in sum, i'm not a child of God because i'm so good – but only because HE is. there's no room for superiority at the foot of the cross.

          December 12, 2013 at 5:31 pm |
        • Madtown

          your argument is contingent on the notion that it operates one way
          ---–
          Then you're not understanding what I'm saying, or I'm not framing it adequately. I've been very consistent here, saying none of us really know the answers to any questions debated. In this instance, that origin of birth is a prime factor in our development, of couse this applies to me! Need to hear me say(write) it specifically? Ok....If "I" was born in Egypt, "I" likely would've been raised under muslim traditions. Same as for you, same as for Topher, same as for everyone. It's not self defeating, in no way have I indicated this notion goes one way. I'm not even talking about people who transition...."pluralistic to christian" as you say, or back. I'm simply saying that there's a large degree of arbitrariness that goes into whatever process takes place when each human settles on selection of religion. Arbitrary because that selection needs to have options to choose from, and many humans don't have the options you and I have. Conversely, you and I don't have the options that other humans have. Why? Different cultures, different cultural forces. It can't have anything to do with picking the "correct" religion, if you never have an option to choose it in the first place. People choose the correct religion FOR THEM, not correct in general and correct for everyone else.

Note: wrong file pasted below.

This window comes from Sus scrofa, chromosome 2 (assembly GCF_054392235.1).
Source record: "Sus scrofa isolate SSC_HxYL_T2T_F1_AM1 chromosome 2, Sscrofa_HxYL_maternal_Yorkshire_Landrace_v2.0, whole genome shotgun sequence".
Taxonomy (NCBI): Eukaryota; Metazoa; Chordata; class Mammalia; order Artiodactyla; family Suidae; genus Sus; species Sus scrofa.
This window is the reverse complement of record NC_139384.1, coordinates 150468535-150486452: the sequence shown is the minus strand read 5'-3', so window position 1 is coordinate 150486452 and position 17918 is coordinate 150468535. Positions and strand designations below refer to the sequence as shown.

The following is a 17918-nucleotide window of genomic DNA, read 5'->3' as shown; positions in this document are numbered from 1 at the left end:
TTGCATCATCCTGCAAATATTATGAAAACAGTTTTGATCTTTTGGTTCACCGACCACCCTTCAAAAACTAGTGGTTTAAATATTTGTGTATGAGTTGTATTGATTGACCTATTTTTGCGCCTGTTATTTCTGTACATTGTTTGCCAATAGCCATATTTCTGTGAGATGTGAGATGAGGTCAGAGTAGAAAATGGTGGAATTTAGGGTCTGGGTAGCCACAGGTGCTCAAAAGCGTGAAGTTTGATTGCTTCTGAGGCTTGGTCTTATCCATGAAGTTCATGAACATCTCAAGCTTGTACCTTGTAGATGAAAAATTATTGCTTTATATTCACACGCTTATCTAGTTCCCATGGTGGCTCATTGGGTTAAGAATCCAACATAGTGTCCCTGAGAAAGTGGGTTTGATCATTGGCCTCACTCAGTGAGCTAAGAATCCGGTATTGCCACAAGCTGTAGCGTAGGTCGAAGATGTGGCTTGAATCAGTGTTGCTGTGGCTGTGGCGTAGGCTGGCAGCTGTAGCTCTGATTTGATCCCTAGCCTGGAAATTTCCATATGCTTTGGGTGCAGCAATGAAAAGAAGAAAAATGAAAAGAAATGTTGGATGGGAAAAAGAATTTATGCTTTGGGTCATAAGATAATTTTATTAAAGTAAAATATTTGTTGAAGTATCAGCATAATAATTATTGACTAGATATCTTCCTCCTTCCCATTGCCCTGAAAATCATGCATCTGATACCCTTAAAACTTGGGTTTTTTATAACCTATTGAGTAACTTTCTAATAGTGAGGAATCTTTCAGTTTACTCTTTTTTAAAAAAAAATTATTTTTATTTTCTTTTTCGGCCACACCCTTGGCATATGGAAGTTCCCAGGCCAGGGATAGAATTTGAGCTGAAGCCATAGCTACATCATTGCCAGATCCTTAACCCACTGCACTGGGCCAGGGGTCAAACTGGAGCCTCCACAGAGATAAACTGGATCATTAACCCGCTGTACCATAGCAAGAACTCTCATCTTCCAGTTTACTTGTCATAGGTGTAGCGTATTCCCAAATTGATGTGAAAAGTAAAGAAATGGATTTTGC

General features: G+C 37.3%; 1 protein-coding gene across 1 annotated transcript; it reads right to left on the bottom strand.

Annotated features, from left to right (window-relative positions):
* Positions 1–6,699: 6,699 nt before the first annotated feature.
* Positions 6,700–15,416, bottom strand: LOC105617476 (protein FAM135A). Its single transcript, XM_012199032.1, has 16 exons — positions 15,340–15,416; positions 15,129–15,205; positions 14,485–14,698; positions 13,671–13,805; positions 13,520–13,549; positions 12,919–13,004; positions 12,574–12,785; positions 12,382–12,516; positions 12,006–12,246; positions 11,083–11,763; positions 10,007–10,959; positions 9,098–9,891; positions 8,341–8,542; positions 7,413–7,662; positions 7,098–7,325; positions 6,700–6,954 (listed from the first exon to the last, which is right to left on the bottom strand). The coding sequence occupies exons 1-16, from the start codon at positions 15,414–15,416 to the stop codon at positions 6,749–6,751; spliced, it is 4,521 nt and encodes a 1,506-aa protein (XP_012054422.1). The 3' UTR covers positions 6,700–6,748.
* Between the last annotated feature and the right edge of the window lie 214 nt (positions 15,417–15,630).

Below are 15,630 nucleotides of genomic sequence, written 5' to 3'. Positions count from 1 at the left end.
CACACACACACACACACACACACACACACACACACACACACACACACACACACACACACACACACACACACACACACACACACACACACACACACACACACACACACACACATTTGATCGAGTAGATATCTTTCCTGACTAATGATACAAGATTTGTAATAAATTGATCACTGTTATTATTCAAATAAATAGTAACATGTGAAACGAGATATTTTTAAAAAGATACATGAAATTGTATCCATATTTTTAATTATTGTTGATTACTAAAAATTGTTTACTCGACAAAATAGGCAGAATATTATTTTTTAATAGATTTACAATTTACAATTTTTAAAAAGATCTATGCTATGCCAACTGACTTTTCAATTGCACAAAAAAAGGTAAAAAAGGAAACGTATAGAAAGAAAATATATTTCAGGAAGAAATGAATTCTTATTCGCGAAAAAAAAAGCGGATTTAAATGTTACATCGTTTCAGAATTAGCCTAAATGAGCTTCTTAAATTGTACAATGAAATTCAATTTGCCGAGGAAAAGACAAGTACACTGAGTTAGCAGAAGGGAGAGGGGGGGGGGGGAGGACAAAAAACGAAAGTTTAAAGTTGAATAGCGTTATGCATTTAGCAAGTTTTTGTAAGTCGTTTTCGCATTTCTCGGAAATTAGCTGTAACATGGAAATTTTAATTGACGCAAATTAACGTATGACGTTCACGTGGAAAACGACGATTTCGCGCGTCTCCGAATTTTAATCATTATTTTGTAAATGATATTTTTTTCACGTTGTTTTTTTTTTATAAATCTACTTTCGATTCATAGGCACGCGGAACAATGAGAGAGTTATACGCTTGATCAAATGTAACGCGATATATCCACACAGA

In regard to the phrase "child of God", I'm using that as a descriptor of a human being. A creation of God. True, you may settle on a different definition, because you want the biblical definition of that phrase to be the correct one, but I am not interested in what the bible says in this instance. I think of all humans as EQUAL creations of God. Each human life valuable, equal. You accept the division that religion subjects us to, because of this biblical definition. You're ok with the fact that God creates humans that will never learn the first thing about Christ, you still stick with the biblical definition of a "child of God" as this only being a person who accepts Christ. Again, accepting Christ will be an impossibility for many human brothers of yours and mine, and thus eternal salvation is impossible for these humans. You are ok with this, I am not.

          December 12, 2013 at 6:03 pm |
        • Russ

          @ Madtown:
          1) then i think you are not hearing the critique...